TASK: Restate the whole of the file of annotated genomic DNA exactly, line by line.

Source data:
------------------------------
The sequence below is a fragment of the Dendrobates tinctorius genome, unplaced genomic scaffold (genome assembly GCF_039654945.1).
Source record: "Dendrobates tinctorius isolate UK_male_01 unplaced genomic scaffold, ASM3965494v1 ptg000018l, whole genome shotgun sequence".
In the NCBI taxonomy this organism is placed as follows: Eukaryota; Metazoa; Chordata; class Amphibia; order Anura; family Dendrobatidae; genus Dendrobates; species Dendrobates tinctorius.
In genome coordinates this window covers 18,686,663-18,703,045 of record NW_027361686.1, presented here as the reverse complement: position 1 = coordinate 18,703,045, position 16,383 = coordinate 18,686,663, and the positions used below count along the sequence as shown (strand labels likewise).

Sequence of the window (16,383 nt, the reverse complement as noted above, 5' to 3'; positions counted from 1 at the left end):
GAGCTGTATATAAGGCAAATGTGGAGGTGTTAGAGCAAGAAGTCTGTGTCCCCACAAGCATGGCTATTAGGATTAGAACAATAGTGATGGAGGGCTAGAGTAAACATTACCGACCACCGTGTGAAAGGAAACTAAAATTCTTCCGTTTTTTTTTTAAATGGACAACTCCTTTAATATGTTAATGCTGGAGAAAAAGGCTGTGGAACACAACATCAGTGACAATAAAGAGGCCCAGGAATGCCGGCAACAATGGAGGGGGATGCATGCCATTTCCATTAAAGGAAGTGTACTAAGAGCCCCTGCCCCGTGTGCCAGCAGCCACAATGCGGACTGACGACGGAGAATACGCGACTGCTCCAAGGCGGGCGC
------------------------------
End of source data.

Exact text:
The sequence below is a fragment of the Dendrobates tinctorius genome, unplaced genomic scaffold (genome assembly GCF_039654945.1).
Source record: "Dendrobates tinctorius isolate UK_male_01 unplaced genomic scaffold, ASM3965494v1 ptg000018l, whole genome shotgun sequence".
In the NCBI taxonomy this organism is placed as follows: Eukaryota; Metazoa; Chordata; class Amphibia; order Anura; family Dendrobatidae; genus Dendrobates; species Dendrobates tinctorius.
In genome coordinates this window covers 18,686,663-18,703,045 of record NW_027361686.1, presented here as the reverse complement: position 1 = coordinate 18,703,045, position 16,383 = coordinate 18,686,663, and the positions used below count along the sequence as shown (strand labels likewise).

Sequence of the window (16,383 nt, the reverse complement as noted above, 5' to 3'; positions counted from 1 at the left end):
GAGCTGTATATAAGGCAAATGTGGAGGTGTTAGAGCAAGAAGTCTGTGTCCCCACAAGCATGGCTATTAGGATTAGAACAATAGTGATGGAGGGCTAGAGTAAACATTACCGACCACCGTGTGAAAGGAAACTAAAATTCTTCCGTTTTTTTTTTAAATGGACAACTCCTTTAATATGTTAATGCTGGAGAAAAAGGCTGTGGAACACAACATCAGTGACAATAAAGAGGCCCAGGAATGCCGGCAACAATGGAGGGGGATGCATGCCATTTCCATTAAAGGAAGTGTACTAAGAGCCCCTGCCCCGTGTGCCAGCAGCCACAATGCGGACTGACGACGGAGAATACGCGACTGCTCCAAGGCGGGCGC